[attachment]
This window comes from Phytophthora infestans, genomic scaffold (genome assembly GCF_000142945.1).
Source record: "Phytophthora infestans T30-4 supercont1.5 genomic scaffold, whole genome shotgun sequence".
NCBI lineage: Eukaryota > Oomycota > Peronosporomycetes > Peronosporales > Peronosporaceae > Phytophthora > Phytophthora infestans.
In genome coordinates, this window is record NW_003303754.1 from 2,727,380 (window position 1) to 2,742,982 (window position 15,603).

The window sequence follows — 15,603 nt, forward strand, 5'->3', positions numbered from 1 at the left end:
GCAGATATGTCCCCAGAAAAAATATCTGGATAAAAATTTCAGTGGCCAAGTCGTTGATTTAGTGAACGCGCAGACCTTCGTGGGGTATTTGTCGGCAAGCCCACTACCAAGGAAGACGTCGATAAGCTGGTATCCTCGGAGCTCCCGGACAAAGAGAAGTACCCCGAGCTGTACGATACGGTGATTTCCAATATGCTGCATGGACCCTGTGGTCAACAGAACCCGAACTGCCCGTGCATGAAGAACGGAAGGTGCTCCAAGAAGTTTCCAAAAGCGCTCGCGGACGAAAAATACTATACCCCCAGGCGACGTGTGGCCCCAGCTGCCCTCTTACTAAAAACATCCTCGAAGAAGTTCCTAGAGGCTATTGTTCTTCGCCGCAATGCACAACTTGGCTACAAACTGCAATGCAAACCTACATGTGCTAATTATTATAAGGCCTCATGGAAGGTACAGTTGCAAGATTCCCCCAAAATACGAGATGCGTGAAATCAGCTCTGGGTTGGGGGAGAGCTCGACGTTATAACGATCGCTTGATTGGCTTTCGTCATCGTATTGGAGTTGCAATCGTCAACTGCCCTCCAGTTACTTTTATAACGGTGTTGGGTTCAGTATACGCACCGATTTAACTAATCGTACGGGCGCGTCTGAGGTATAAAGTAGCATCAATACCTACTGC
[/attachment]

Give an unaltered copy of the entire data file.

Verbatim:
This window comes from Phytophthora infestans, genomic scaffold (genome assembly GCF_000142945.1).
Source record: "Phytophthora infestans T30-4 supercont1.5 genomic scaffold, whole genome shotgun sequence".
NCBI lineage: Eukaryota > Oomycota > Peronosporomycetes > Peronosporales > Peronosporaceae > Phytophthora > Phytophthora infestans.
In genome coordinates, this window is record NW_003303754.1 from 2,727,380 (window position 1) to 2,742,982 (window position 15,603).

The window sequence follows — 15,603 nt, forward strand, 5'->3', positions numbered from 1 at the left end:
GCAGATATGTCCCCAGAAAAAATATCTGGATAAAAATTTCAGTGGCCAAGTCGTTGATTTAGTGAACGCGCAGACCTTCGTGGGGTATTTGTCGGCAAGCCCACTACCAAGGAAGACGTCGATAAGCTGGTATCCTCGGAGCTCCCGGACAAAGAGAAGTACCCCGAGCTGTACGATACGGTGATTTCCAATATGCTGCATGGACCCTGTGGTCAACAGAACCCGAACTGCCCGTGCATGAAGAACGGAAGGTGCTCCAAGAAGTTTCCAAAAGCGCTCGCGGACGAAAAATACTATACCCCCAGGCGACGTGTGGCCCCAGCTGCCCTCTTACTAAAAACATCCTCGAAGAAGTTCCTAGAGGCTATTGTTCTTCGCCGCAATGCACAACTTGGCTACAAACTGCAATGCAAACCTACATGTGCTAATTATTATAAGGCCTCATGGAAGGTACAGTTGCAAGATTCCCCCAAAATACGAGATGCGTGAAATCAGCTCTGGGTTGGGGGAGAGCTCGACGTTATAACGATCGCTTGATTGGCTTTCGTCATCGTATTGGAGTTGCAATCGTCAACTGCCCTCCAGTTACTTTTATAACGGTGTTGGGTTCAGTATACGCACCGATTTAACTAATCGTACGGGCGCGTCTGAGGTATAAAGTAGCATCAATACCTACTGC